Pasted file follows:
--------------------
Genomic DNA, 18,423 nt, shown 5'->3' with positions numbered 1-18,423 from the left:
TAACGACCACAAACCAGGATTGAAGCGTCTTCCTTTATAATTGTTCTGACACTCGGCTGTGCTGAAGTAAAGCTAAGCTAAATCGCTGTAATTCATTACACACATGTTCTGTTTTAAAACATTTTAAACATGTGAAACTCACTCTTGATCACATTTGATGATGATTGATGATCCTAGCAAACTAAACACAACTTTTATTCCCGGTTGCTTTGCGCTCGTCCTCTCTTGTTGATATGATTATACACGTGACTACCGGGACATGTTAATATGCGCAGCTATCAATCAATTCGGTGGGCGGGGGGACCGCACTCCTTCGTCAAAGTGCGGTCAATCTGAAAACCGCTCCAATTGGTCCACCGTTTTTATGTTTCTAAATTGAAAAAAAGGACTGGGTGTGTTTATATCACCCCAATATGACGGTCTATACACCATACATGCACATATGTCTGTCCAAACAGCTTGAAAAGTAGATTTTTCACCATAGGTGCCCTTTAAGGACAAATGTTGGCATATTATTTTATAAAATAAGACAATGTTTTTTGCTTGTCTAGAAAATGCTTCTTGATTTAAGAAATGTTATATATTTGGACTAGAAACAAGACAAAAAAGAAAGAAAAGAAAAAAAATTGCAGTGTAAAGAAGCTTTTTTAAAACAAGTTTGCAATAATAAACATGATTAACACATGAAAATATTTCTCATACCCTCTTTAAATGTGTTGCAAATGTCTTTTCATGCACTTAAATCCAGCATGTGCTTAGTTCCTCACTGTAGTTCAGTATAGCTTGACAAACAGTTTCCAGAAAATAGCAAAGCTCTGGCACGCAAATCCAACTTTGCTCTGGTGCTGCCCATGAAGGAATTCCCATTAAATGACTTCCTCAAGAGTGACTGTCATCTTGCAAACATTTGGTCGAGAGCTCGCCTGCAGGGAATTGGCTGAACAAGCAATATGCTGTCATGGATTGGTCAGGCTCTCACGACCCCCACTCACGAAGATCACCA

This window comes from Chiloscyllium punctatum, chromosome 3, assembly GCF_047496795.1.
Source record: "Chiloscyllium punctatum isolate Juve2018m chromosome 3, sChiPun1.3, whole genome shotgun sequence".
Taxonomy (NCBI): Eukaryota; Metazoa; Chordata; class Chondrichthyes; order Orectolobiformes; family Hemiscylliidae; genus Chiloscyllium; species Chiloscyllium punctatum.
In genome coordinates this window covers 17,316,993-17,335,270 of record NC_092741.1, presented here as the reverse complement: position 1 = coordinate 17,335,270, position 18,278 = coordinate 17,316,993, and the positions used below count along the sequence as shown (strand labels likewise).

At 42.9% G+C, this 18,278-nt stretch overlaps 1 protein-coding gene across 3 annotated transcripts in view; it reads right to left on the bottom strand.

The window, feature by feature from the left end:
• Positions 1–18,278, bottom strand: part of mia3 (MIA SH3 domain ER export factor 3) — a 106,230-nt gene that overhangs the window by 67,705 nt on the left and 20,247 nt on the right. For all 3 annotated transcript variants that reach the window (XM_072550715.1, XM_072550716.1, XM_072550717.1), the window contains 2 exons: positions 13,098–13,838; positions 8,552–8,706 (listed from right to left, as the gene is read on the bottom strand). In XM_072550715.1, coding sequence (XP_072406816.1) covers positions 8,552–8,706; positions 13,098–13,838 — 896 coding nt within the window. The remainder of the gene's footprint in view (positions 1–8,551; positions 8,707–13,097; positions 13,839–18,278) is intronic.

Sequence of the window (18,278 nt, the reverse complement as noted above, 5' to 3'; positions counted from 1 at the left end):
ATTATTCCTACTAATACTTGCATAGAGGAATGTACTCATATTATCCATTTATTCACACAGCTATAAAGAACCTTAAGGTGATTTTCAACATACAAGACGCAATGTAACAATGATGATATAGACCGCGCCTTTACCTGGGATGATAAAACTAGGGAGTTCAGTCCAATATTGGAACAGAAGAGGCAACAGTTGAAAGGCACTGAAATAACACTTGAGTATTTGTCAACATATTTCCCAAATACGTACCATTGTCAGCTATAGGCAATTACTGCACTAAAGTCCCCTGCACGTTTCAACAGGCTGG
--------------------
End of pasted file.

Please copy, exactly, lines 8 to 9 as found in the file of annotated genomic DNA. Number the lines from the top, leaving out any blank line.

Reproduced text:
The window, feature by feature from the left end:
• Positions 1–18,278, bottom strand: part of mia3 (MIA SH3 domain ER export factor 3) — a 106,230-nt gene that overhangs the window by 67,705 nt on the left and 20,247 nt on the right. For all 3 annotated transcript variants that reach the window (XM_072550715.1, XM_072550716.1, XM_072550717.1), the window contains 2 exons: positions 13,098–13,838; positions 8,552–8,706 (listed from right to left, as the gene is read on the bottom strand). In XM_072550715.1, coding sequence (XP_072406816.1) covers positions 8,552–8,706; positions 13,098–13,838 — 896 coding nt within the window. The remainder of the gene's footprint in view (positions 1–8,551; positions 8,707–13,097; positions 13,839–18,278) is intronic.